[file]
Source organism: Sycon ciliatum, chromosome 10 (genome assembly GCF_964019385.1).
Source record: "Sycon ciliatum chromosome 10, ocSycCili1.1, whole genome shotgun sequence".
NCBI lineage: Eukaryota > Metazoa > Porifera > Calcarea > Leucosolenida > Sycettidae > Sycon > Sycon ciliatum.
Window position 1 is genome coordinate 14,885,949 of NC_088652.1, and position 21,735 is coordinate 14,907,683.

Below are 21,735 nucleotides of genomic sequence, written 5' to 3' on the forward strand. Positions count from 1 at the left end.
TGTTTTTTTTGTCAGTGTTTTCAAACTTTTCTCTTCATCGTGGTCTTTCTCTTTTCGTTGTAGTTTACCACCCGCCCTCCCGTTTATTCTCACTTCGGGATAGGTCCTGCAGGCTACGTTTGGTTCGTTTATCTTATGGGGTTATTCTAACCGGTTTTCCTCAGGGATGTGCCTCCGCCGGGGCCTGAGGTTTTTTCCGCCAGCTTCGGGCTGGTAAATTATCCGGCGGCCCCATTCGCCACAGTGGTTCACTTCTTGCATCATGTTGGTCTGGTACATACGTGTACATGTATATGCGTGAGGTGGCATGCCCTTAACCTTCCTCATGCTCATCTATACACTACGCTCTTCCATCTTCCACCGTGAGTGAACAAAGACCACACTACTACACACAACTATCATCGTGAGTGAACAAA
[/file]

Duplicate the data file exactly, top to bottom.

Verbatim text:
Source organism: Sycon ciliatum, chromosome 10 (genome assembly GCF_964019385.1).
Source record: "Sycon ciliatum chromosome 10, ocSycCili1.1, whole genome shotgun sequence".
NCBI lineage: Eukaryota > Metazoa > Porifera > Calcarea > Leucosolenida > Sycettidae > Sycon > Sycon ciliatum.
Window position 1 is genome coordinate 14,885,949 of NC_088652.1, and position 21,735 is coordinate 14,907,683.

Below are 21,735 nucleotides of genomic sequence, written 5' to 3' on the forward strand. Positions count from 1 at the left end.
TGTTTTTTTTGTCAGTGTTTTCAAACTTTTCTCTTCATCGTGGTCTTTCTCTTTTCGTTGTAGTTTACCACCCGCCCTCCCGTTTATTCTCACTTCGGGATAGGTCCTGCAGGCTACGTTTGGTTCGTTTATCTTATGGGGTTATTCTAACCGGTTTTCCTCAGGGATGTGCCTCCGCCGGGGCCTGAGGTTTTTTCCGCCAGCTTCGGGCTGGTAAATTATCCGGCGGCCCCATTCGCCACAGTGGTTCACTTCTTGCATCATGTTGGTCTGGTACATACGTGTACATGTATATGCGTGAGGTGGCATGCCCTTAACCTTCCTCATGCTCATCTATACACTACGCTCTTCCATCTTCCACCGTGAGTGAACAAAGACCACACTACTACACACAACTATCATCGTGAGTGAACAAA